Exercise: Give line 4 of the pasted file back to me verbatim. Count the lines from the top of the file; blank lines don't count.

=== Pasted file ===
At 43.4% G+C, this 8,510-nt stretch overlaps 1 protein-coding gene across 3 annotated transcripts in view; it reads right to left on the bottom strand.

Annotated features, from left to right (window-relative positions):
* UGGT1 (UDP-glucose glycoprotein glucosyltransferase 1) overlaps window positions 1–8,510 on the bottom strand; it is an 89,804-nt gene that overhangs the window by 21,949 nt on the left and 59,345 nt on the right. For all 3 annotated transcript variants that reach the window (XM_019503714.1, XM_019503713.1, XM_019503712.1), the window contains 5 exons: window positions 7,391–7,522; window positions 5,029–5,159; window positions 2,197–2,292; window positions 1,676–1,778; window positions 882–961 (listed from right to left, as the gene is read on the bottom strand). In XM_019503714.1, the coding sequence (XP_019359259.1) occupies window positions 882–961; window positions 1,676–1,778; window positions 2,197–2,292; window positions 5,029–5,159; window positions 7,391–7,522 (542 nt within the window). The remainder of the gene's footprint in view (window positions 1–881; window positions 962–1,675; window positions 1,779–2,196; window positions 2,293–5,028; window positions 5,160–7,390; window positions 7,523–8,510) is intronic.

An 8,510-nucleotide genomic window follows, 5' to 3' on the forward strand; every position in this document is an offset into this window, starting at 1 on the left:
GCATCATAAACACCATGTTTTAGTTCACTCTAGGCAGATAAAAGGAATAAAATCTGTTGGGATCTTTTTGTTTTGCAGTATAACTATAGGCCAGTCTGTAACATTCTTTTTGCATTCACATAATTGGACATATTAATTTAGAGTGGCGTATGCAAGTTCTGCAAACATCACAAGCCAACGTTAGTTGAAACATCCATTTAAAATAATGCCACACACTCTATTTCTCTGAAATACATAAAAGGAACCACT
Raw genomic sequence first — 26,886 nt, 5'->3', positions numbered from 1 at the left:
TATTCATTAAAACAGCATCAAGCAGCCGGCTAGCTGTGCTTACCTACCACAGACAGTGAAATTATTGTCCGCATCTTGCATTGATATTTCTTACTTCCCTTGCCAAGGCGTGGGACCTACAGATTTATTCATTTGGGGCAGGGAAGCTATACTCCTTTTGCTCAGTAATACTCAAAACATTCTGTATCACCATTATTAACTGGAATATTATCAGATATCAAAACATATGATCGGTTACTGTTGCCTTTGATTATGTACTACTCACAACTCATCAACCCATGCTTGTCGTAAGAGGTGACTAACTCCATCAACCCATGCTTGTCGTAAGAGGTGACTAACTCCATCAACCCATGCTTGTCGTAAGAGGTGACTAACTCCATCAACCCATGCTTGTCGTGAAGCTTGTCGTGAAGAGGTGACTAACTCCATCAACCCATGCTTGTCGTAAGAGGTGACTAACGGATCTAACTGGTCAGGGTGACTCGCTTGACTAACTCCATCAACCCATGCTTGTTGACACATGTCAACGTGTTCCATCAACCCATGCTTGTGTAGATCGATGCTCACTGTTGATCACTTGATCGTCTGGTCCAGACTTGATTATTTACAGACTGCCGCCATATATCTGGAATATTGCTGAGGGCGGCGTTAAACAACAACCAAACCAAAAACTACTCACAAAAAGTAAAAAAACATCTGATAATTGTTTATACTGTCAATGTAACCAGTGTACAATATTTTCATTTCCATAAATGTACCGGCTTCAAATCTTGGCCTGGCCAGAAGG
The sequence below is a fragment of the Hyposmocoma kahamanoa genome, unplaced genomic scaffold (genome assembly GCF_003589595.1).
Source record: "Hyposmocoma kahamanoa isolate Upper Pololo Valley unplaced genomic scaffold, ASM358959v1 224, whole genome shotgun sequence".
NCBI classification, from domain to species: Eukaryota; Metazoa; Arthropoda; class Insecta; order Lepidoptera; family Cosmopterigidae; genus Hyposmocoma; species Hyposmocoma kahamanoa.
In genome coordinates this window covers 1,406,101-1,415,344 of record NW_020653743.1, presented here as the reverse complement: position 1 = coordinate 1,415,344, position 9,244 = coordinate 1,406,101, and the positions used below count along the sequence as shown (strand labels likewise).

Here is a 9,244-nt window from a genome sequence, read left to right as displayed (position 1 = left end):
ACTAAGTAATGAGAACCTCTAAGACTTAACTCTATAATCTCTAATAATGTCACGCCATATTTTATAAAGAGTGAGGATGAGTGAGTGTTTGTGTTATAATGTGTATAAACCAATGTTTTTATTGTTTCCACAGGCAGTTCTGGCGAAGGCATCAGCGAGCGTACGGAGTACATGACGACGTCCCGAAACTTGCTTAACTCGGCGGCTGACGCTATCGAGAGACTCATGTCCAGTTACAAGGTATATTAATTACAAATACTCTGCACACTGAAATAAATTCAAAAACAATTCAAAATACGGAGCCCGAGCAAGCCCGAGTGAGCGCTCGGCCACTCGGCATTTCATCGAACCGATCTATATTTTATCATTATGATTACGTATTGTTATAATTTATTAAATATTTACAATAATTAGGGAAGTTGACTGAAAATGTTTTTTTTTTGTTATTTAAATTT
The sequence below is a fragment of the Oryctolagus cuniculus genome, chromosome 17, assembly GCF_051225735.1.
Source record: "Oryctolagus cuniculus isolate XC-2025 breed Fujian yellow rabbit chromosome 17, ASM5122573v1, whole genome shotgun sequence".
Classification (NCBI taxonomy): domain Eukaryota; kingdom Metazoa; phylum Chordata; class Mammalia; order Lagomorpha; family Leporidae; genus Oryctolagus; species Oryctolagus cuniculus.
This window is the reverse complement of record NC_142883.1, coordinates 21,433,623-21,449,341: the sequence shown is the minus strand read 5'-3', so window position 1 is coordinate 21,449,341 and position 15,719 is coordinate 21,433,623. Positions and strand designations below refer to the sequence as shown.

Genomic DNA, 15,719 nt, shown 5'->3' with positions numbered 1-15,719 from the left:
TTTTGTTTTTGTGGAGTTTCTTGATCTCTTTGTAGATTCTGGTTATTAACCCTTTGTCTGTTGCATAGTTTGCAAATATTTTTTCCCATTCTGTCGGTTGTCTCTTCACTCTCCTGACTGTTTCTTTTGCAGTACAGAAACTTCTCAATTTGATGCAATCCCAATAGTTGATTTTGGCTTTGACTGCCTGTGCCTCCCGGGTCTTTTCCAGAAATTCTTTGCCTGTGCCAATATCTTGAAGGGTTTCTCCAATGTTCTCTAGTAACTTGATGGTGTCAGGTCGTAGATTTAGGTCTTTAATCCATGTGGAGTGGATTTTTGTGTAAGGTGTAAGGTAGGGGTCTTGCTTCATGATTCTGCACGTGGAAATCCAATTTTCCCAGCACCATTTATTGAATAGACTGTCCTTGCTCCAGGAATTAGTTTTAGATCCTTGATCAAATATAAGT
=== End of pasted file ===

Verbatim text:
An 8,510-nucleotide genomic window follows, 5' to 3' on the forward strand; every position in this document is an offset into this window, starting at 1 on the left: